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Friday, December 16, 2005

Kodachrome, give us those nice bright colors

"I've spent 30 years looking at black-and-white images of this era, and they're full of meaning, but the color ones have a different dimension," says Beverly Brannan, a curator of photography at the Library of Congress. "This is how the world actually looked."

The images seen here are part of a 70-photograph exhibit, titled "Bound for Glory: America in Color, 1939-1943." It is the first major exhibit that the Library of Congress has mounted from its collection of more than 1,600 little-seen color images taken for the Farm Security Administration and the Office of War Information. They were produced at a time when the United States was slowly emerging from the Depression and heading into World War II.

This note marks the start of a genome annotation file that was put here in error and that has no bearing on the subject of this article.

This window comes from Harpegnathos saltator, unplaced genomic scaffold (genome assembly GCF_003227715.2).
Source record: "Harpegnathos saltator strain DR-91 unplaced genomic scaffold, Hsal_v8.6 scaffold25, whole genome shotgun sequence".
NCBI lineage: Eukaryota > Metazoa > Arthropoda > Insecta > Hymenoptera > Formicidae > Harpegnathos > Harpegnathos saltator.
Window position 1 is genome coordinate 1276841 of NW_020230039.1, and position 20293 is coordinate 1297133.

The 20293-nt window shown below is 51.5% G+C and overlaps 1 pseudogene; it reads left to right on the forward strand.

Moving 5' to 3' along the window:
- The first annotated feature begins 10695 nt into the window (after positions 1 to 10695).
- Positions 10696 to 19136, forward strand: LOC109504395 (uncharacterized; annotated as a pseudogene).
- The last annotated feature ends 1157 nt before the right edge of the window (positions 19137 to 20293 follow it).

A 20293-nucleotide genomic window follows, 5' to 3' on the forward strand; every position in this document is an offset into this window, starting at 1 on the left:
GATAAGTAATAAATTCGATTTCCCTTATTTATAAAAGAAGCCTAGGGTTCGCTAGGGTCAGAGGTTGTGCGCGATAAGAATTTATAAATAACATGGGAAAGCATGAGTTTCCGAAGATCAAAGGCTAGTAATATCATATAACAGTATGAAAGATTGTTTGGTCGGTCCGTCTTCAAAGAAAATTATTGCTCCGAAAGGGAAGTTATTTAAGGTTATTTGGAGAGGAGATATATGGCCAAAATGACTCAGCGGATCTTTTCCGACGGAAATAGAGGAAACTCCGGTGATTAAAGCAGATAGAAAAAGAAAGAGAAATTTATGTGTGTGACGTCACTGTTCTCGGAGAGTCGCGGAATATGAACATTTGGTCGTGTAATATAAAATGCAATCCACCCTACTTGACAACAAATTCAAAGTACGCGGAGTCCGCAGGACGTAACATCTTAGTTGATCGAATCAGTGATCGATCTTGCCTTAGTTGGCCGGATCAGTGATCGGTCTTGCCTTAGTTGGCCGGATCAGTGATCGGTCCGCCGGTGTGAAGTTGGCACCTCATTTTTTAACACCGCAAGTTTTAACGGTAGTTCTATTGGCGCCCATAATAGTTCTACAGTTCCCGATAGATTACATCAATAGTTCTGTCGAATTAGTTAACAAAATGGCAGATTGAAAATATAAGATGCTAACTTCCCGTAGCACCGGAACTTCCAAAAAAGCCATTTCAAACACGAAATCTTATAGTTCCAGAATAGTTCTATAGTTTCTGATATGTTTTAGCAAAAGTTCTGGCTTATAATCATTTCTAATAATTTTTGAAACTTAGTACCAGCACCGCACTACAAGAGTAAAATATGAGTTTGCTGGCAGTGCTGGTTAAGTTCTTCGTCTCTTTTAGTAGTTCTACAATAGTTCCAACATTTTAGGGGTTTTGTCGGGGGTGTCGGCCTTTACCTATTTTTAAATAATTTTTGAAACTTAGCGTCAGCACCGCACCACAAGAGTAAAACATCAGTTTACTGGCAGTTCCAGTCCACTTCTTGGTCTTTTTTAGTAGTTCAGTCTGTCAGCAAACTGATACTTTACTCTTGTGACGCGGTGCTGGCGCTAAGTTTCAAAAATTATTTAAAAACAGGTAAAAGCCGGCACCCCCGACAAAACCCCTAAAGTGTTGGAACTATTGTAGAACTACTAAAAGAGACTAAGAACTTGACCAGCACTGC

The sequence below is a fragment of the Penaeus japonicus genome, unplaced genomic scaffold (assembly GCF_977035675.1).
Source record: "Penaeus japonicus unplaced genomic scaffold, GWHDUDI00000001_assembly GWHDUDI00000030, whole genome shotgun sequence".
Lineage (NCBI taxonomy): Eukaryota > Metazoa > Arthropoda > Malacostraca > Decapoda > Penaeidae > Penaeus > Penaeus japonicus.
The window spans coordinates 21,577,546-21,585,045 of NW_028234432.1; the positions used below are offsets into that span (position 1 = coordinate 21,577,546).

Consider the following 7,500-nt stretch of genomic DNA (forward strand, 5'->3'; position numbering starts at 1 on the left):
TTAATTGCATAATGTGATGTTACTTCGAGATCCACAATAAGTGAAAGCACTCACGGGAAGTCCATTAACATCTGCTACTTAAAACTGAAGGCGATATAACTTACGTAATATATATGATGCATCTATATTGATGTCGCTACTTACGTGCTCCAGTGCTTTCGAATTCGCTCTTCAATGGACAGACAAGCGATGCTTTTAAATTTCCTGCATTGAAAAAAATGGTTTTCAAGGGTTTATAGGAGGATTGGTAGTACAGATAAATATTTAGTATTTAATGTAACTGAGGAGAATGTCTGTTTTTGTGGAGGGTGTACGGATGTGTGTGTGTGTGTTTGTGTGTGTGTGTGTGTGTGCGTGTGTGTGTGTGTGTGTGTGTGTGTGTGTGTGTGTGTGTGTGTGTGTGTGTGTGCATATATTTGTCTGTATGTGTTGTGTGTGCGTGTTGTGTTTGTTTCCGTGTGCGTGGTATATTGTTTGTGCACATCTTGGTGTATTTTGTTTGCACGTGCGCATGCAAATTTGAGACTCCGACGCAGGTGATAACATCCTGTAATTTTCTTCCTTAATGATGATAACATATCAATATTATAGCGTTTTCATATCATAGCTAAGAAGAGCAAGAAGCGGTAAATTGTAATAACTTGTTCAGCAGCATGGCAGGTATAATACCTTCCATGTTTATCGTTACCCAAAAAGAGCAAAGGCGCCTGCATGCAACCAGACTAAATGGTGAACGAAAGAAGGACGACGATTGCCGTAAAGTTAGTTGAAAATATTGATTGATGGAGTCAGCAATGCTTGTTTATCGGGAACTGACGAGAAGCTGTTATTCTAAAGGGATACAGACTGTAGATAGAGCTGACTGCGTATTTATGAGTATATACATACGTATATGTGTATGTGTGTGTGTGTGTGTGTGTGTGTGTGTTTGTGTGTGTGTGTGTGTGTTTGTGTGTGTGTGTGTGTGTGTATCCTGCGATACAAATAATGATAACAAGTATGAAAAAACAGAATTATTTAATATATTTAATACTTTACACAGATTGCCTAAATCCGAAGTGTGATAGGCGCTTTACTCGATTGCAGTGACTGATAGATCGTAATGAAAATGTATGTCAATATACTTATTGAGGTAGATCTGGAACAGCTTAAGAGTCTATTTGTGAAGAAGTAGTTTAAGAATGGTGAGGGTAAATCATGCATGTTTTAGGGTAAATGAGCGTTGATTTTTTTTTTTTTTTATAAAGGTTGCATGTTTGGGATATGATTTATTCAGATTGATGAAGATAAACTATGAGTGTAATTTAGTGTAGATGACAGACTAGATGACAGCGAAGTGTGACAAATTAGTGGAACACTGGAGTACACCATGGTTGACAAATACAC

According to Brannan, color photography had just begun in earnest in 1935. By 1937, Kodak Co. felt secure enough in the medium that it distributed color film to government photographers so they could experiment. The results are simply stunning.

All of the color photos -- as well as more than 160,000 black-and-white images of the period -- can be viewed here.

The 70 images in the exhibition were chosen from among 175 photographs found the companion book Bound for Glory by Paul Hendrickson, available at Allen County Public Library. The book includes Library of Congress reference numbers for each of the photos, which allows readers to search for the specific image online or order prints from the LOC’s Photoduplication Service.

2 Comments:

At 3:12 PM, Blogger Nancy said...

Fascinating. Thanks!

 
At 11:53 AM, Blogger Ian said...

There are some really great photos here. It's like ... history!

 

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